BRASHEAR, Carl Maxie, MCPO
Last updated: July 2, 2018 at 4:38 am
U.S. Navy Master Diver (1953); leg partially amputated during an underwater recovery mission of an atomic bomb off Spain in 1966; first amputee to be restored to duty as a diver; retired from the Navy in 1979 as a Master Chief Petty Officer; subject of the film Men of Honor (2000).
Contrary to what is often reported, Carl Brashear was not the first African-American Master Diver in the U.S. Navy. The first was in fact Chief Petty Officer John Henry Turpin.
Before commenting, please be aware that the Diving Almanac is not an award nor a hall of fame. It is simply a listing of individuals, past and present, that have made a significant contribution to the world diving community. Also note that comments are moderated: (1) Stay on topic (2) Be respectful (3) Refrain from vulgarity and abusive language (4) Do not make personal complaints about a person’s character, business, work or associations (5) Do not publish materials that violate copyright. OFFENDING COMMENTS WILL BE DELETED.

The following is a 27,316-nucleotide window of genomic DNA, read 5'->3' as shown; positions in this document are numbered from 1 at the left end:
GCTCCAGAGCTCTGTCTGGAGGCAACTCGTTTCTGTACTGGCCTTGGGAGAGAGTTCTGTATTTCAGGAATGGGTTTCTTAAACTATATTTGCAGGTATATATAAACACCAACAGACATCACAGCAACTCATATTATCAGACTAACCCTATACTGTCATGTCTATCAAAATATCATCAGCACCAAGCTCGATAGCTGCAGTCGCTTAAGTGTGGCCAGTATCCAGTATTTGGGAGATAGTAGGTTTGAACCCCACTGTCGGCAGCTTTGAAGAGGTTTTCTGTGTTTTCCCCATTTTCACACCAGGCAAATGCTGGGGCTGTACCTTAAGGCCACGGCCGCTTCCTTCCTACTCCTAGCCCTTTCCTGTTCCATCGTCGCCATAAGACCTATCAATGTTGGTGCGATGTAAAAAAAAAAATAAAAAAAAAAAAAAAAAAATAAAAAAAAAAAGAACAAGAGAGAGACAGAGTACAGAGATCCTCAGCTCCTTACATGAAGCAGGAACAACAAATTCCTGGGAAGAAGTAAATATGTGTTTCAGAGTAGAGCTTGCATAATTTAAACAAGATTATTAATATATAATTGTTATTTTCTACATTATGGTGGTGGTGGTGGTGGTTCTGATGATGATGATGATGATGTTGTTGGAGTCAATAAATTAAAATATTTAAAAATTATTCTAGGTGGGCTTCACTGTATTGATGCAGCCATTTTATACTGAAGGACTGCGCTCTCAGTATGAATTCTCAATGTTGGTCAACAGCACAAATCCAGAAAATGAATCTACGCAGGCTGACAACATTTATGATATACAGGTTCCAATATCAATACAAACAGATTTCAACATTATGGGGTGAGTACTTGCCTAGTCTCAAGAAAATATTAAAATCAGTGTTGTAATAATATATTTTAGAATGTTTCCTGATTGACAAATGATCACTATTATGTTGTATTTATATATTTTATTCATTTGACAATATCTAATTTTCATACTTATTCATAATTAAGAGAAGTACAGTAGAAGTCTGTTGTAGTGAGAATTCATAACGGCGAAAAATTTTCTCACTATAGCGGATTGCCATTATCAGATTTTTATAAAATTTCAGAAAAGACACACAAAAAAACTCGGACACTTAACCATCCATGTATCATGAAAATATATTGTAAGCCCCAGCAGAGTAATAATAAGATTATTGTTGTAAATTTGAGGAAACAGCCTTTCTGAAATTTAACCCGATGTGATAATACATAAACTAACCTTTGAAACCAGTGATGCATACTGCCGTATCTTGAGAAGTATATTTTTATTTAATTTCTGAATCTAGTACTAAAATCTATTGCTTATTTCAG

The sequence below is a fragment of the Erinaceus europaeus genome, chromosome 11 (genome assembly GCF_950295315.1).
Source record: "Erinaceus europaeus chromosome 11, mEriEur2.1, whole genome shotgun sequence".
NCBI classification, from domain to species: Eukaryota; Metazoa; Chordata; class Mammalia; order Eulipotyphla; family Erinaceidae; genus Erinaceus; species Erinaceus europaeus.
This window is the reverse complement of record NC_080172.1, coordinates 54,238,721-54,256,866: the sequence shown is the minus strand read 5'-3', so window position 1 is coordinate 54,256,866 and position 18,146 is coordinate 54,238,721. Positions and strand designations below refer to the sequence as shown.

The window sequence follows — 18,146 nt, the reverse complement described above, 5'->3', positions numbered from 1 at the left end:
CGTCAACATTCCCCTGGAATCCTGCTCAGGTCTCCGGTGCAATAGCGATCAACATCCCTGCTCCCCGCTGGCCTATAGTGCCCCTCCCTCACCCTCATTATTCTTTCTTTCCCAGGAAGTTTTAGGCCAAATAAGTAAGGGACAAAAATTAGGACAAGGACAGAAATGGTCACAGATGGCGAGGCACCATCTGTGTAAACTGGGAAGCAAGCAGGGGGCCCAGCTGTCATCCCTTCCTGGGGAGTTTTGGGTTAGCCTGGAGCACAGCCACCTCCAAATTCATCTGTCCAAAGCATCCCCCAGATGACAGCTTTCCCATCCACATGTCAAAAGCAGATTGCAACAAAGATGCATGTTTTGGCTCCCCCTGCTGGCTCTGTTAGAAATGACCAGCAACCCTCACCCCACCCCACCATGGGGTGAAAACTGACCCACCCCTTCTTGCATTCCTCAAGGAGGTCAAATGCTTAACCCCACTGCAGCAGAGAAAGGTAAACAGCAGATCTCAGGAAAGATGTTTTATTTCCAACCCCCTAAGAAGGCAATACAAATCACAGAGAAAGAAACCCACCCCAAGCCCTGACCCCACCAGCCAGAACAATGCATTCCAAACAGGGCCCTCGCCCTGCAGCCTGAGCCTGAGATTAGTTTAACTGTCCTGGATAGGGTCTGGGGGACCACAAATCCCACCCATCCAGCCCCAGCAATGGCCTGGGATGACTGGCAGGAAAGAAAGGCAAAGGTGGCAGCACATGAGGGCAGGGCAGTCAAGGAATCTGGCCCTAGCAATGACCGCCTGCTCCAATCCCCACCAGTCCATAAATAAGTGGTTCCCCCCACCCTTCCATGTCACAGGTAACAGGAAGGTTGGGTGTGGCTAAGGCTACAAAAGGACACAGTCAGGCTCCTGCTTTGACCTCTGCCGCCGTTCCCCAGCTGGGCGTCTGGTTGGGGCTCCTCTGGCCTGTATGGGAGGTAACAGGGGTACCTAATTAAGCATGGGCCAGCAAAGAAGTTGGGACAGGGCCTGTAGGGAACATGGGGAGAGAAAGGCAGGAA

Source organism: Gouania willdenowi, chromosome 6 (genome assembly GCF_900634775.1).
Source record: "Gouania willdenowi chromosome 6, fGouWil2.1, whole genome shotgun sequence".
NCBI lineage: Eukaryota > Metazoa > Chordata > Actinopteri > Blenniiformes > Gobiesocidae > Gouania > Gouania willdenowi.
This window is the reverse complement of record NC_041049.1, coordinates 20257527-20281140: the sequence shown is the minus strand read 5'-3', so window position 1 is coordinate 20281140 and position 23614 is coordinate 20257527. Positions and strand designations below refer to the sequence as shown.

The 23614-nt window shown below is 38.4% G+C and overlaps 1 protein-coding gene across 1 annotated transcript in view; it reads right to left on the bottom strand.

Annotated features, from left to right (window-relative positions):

If you would like to nominate someone to our Who’s Who, please complete the form on the nomination page. For details on existing profiles, please contact the Editor.
In order to ensure your browsing experience is as enjoyable as possible, banners are kept to an absolute minimum, which means that advertising revenues alone cannot sustain this 100% FREE publication. Researching and updating the Diving Almanac requires a lot of time and dedication. If you believe the diving community needs a central body of information to record, validate and make available our shared history and accomplishments, please show your support by making a contribution to the Diving Almanac via PayPal (Porbeagle Press). Thank you!
Jeffrey Gallant is the Editor-in-Chief and Records Keeper of the Diving Almanac. He is also a contributing editor of DIVER Magazine, and the scientific director of the Greenland Shark and Elasmobranch Education and Research Group (GEERG). Jeffrey started diving in 1982.